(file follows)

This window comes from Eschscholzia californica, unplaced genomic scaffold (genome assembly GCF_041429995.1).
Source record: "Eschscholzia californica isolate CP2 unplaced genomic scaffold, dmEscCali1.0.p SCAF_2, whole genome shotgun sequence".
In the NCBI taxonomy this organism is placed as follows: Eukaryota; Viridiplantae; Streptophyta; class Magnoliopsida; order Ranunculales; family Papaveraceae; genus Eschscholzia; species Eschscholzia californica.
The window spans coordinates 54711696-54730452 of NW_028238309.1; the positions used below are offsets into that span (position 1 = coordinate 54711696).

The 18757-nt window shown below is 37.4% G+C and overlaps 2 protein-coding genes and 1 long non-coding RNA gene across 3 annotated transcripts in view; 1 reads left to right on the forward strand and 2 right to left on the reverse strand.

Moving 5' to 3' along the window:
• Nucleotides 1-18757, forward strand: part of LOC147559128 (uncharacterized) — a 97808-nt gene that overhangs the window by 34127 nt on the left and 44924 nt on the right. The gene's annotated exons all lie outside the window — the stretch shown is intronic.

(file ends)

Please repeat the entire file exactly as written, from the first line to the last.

This window comes from Eschscholzia californica, unplaced genomic scaffold (genome assembly GCF_041429995.1).
Source record: "Eschscholzia californica isolate CP2 unplaced genomic scaffold, dmEscCali1.0.p SCAF_2, whole genome shotgun sequence".
In the NCBI taxonomy this organism is placed as follows: Eukaryota; Viridiplantae; Streptophyta; class Magnoliopsida; order Ranunculales; family Papaveraceae; genus Eschscholzia; species Eschscholzia californica.
The window spans coordinates 54711696-54730452 of NW_028238309.1; the positions used below are offsets into that span (position 1 = coordinate 54711696).

The 18757-nt window shown below is 37.4% G+C and overlaps 2 protein-coding genes and 1 long non-coding RNA gene across 3 annotated transcripts in view; 1 reads left to right on the forward strand and 2 right to left on the reverse strand.

Moving 5' to 3' along the window:
• Nucleotides 1-18757, forward strand: part of LOC147559128 (uncharacterized) — a 97808-nt gene that overhangs the window by 34127 nt on the left and 44924 nt on the right. The gene's annotated exons all lie outside the window — the stretch shown is intronic.